A Look Inside CCSU’S Coronavirus Tracking System

Isabella Chan, Editor-In-Chief

“If I said to you back in March we had someone that tested positive [for coronavirus], we would’ve said ‘let’s get in our car, we’re getting out of here!’ because we didn’t even know or understand the virus back then,” Chief Operations Officer Sal Cintorino said. Six months later, Connecticut is seeing quite the opposite.

Already a month into the fall semester, Central Connecticut has been able to maintain an environment with a limited number of confirmed positive coronavirus cases. Despite this, the university has one of the highest rates of new cases being reported in the state, peaking at 3.44 percent and currently resting at 2.31 percent.

These numbers are monitored daily using a survey and testing through Griffin Health.

The daily symptom survey contains two main questions based on one’s exposure to the disease and their symptoms. If one is in the “Green,” they may visit campus. Those who are placed in the “Yellow” or “Red” will be monitored to decide if they will resume normal activities or be placed into quarantine or isolation.


Chief Information Officer George Claffey has become a familiar name for many as he emails the symptom survey to the campus community. Like Cintorino, Claffey is also a part of the university’s task force team for coronavirus.

“The first part of that is the survey I send out every morning,” Claffey said. “The goal here is to have people do that sort of ‘self-check’ before they get into their cars or even walk out of their dorms. And if they are not feeling good, we’re not bringing them into that campus community.”

Claffey explained that the symptom tracking is meant to be the first in one of many “layers” of preventing the spread of COVID-19 on campus. Anyone who resides or intends to visit the premise, including university employees or visitors, must complete the survey prior to entry.

CSCU has also announced they will increase testing on residential college students from 5-10 percent to 25 percent of residential students on a weekly basis. This consist of randomly testing 25 percent of the resident students, residence hall staff and in-season student athletes at CCSU.

Along with that, Sodexo employees receive separate testing on a weekly basis from Griffin Health.

“It’s not always perfect but the goal is to have that occur before you even enter campus,” Claffey said.

“A lot of what our practice is is to do this in layers. So we want to have multiple layers and when we have multiple layers, you know, we’re helping to ensure that if something does breakdown there’s hopefully another layer that helped keep it up,” he continued.

In the CCSU Fall 2020 Reopening Blueprint, it is noted that those who fail to comply with the university’s health and safety protocols will be reprimanded based on the actions.

Cintorino advises those to call the COVID Hotline, (860) 832-3200, to report any compliance issues. The Blueprint states, “a call to the COVID hotline will trigger the immediate deployment of designated personnel who will investigate the matter, identify the status of the noncompliant individual and file a report.” All student reports will be investigated by the Student Rights and Responsibilities Office.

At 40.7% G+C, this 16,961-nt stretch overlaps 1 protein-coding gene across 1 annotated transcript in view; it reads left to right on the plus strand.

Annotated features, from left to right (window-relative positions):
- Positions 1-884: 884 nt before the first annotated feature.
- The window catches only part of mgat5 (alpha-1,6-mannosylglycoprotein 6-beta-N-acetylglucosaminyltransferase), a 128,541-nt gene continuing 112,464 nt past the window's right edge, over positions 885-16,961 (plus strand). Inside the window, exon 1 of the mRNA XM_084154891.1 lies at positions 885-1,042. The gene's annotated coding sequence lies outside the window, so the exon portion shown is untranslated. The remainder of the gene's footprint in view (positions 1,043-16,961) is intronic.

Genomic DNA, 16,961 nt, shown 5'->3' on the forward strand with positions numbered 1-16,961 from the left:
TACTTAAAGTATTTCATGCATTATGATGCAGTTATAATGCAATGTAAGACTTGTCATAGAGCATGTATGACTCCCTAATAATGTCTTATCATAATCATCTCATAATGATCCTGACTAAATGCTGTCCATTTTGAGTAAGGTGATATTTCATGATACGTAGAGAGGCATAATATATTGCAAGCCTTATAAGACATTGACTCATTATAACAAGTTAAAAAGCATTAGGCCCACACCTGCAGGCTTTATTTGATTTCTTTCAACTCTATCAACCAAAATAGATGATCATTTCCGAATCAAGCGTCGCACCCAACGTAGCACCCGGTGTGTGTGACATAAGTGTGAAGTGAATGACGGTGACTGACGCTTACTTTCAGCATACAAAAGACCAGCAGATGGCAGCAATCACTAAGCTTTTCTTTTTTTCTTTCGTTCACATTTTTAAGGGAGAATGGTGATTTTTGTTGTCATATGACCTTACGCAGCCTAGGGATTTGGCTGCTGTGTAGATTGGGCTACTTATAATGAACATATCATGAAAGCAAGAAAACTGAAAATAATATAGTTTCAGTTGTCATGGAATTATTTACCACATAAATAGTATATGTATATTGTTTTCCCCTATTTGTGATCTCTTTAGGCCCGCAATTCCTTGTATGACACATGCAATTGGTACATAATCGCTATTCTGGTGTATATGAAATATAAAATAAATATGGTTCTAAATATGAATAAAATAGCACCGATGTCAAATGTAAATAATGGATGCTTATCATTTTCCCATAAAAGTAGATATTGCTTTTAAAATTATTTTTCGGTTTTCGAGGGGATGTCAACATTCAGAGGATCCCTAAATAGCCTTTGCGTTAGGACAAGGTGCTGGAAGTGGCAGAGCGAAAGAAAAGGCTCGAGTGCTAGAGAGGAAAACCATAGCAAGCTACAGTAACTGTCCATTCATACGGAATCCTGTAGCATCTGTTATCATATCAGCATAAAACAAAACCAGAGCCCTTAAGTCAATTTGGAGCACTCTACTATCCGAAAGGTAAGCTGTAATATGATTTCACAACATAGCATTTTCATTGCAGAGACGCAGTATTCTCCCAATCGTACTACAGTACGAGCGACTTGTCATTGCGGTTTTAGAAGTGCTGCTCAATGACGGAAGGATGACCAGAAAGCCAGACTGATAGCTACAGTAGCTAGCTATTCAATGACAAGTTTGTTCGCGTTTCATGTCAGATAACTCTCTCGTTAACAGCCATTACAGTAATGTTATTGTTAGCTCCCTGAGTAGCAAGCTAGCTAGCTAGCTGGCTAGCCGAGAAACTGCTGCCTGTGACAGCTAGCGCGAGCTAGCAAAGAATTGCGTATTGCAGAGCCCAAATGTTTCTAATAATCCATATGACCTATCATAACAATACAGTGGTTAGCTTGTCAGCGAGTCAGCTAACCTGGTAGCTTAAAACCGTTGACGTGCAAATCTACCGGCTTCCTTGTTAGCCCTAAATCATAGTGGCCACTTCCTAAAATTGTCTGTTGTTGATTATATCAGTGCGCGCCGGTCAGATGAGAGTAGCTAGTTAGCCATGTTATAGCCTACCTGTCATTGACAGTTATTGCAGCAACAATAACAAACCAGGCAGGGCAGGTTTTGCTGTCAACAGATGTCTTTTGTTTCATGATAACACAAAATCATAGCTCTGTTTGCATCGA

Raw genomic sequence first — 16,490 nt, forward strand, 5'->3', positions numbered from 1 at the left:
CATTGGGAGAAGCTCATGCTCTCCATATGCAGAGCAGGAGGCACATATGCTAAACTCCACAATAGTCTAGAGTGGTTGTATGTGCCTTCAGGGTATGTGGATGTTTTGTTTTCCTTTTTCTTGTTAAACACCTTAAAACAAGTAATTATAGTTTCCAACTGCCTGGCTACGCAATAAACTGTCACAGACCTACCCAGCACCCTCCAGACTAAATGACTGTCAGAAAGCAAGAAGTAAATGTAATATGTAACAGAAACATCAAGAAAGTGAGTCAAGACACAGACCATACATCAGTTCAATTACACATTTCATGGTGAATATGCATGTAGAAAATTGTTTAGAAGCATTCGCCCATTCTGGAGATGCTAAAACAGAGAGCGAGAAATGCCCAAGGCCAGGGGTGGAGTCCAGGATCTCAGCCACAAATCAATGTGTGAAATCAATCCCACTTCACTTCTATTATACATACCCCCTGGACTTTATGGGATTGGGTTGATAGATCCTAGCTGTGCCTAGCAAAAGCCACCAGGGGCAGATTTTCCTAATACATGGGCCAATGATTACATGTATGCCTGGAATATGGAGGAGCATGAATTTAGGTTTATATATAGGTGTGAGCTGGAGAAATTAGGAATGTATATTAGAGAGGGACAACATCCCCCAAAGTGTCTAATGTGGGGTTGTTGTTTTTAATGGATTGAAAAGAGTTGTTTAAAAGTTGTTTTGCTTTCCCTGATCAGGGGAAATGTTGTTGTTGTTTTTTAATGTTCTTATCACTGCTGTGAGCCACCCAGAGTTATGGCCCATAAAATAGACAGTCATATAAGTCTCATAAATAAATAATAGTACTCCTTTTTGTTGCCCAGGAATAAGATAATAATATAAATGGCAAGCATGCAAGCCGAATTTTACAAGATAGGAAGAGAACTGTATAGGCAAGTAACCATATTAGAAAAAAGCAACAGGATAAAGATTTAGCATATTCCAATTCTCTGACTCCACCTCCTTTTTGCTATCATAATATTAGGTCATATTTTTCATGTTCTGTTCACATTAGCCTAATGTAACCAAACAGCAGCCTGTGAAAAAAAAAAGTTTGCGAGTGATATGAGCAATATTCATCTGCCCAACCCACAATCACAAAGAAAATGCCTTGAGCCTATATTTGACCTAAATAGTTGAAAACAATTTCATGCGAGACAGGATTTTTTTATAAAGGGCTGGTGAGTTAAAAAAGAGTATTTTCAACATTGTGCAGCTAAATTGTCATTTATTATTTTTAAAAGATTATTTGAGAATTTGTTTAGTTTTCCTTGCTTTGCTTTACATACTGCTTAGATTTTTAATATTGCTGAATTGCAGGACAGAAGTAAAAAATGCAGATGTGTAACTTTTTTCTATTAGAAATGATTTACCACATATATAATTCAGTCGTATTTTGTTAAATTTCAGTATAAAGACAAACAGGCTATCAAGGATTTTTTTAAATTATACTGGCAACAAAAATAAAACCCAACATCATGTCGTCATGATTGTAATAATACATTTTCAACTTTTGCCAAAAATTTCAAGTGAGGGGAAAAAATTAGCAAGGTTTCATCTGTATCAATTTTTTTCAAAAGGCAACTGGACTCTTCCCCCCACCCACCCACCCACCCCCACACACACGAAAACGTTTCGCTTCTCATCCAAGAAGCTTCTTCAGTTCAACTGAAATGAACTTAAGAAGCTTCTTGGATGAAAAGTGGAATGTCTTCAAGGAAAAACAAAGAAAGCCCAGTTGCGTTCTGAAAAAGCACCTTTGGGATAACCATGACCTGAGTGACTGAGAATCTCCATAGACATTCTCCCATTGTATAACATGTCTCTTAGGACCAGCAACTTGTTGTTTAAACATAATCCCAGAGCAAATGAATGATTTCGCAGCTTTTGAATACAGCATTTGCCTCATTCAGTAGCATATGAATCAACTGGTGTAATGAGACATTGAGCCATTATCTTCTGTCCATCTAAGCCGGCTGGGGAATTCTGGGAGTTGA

He emphasized that now more than ever people need to be socially responsible and be an ambassador when it comes to wearing a mask.

“The only places that are permissible [without a mask] are over in Memorial Hall and the Student Center’s Devil’s Den area. And so, for some people they’re like ‘well I’m in that area,’ and it is ‘that area’ but wouldn’t it be better for you to put your mask back on once you finish eating, especially at this point in time?” Cintorino expressed. “For someone to say ‘oh c’mon, what’s the big deal?’ The ‘big deal’ is I don’t want to get sick and you don’t want to get sick.”

According to Claffey, CCSU has one of the largest contact tracing team of any of the public schools in Connecticut. In addition to the staff working for the university health services that are in the quarantine and isolation dorms, there are contact tracers, a 24/7 COVID-19 hotline as well as seven nurses that are providing nurse-supervision support. The university also remains in contact with New Britain’s and Connecticut’s Department of Public Health.

“We not only talk to them about what’s going on in our campus but also about what’s going on in New Britain public about our commuter students that live in the area,” Claffey stated. “We’re looking at every CCSU constituent: every staff, students, faculty, regardless of where they live. We’re trying to talk to them and engage with them to see how they’re doing. I think that’s part of why we’re being so successful because we’re building that relationship and showing people this is a community that cares.”

Cintorino shared the university has also taken other steps in preventing the spread of COVID-19 on campus. These new additions include social distancing measures, required face masks and coverings, ultraviolet lighting in every classroom, new HVAC systems with ultraviolet cleaning systems to purifies circulating air and multiple hand sanitization stations.

“All those things were so that we can create the best possible safe environment for everybody that’s on the campus,” Cintorino said.